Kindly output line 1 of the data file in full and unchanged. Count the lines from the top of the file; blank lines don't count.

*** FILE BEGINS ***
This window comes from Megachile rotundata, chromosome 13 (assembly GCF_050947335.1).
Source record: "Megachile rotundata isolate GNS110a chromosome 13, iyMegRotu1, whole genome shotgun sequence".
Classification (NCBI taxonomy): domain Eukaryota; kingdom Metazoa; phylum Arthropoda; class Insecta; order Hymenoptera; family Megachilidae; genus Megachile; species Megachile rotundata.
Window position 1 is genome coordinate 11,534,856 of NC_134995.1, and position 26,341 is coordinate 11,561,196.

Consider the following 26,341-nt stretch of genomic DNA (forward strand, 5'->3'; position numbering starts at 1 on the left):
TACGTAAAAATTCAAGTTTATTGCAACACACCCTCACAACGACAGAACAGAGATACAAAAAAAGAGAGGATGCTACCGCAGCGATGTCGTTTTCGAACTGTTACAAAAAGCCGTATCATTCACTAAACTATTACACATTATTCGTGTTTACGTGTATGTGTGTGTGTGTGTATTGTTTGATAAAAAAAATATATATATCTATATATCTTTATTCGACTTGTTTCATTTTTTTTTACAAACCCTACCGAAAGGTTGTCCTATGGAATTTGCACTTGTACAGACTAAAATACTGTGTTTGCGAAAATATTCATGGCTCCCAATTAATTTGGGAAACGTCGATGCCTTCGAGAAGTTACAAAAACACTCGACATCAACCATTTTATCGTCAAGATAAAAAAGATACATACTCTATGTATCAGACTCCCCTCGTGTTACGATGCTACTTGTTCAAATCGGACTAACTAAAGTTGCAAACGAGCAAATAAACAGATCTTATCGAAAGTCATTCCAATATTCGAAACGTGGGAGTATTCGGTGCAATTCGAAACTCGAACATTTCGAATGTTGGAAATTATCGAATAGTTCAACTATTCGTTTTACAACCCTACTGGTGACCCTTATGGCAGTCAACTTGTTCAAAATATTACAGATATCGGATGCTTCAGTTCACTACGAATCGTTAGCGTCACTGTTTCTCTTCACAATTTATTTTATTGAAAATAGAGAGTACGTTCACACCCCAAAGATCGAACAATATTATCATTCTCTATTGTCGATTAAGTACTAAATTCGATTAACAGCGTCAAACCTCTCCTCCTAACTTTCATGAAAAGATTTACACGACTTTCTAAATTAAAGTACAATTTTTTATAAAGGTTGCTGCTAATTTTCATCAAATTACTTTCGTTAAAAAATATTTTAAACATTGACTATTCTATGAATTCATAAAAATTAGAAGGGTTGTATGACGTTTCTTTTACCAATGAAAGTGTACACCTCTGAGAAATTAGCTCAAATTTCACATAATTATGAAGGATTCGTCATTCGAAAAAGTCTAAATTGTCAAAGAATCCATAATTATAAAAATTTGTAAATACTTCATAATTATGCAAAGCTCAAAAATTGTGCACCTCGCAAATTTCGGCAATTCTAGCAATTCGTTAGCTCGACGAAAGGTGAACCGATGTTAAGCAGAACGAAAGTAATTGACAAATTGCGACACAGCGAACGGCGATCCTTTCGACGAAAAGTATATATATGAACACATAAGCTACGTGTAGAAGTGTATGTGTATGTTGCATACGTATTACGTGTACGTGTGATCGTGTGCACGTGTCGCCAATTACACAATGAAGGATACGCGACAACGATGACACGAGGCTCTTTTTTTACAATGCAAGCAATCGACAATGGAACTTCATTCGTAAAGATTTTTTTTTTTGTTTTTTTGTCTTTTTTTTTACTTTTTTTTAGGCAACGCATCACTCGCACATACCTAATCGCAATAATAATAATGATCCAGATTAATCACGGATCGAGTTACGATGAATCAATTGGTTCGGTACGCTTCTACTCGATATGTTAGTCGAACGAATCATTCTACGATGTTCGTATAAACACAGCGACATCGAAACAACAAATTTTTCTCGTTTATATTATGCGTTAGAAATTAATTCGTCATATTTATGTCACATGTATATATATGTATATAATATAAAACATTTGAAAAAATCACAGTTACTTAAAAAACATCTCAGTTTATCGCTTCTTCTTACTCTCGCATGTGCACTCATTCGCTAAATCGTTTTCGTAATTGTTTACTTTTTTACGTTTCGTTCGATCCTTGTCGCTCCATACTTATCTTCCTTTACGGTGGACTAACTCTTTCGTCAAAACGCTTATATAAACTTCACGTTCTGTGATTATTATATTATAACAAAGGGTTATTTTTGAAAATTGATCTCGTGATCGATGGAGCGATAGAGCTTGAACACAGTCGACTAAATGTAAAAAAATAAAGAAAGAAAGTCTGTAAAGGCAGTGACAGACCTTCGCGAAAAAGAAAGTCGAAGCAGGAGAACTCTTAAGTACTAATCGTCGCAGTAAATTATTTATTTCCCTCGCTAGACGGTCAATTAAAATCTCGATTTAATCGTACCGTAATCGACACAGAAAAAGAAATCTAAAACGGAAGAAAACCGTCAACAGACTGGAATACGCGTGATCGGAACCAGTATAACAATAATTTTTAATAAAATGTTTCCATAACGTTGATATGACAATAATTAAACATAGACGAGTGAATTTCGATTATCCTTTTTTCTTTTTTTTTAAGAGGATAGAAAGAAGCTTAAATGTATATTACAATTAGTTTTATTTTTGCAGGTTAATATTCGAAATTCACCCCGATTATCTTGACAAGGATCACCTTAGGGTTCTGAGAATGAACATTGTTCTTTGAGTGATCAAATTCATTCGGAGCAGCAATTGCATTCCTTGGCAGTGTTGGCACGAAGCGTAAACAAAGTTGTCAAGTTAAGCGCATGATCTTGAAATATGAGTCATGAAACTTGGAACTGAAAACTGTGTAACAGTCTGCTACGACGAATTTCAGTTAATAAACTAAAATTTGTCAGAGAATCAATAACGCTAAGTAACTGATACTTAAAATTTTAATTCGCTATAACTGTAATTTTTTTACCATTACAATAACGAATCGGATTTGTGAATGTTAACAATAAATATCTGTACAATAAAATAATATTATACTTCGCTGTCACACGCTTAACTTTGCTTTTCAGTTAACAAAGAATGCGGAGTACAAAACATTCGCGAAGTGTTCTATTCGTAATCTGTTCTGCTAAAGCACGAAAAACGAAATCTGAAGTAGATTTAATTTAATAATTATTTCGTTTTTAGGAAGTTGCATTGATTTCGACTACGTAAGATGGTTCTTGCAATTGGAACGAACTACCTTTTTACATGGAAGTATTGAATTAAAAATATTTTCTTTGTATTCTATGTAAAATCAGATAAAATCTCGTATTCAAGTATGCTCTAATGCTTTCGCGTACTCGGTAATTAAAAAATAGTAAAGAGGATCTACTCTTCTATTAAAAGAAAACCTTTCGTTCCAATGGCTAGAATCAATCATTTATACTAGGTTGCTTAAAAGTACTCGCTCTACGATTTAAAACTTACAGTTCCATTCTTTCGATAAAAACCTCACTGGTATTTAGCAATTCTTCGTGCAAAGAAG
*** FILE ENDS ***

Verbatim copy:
This window comes from Megachile rotundata, chromosome 13 (assembly GCF_050947335.1).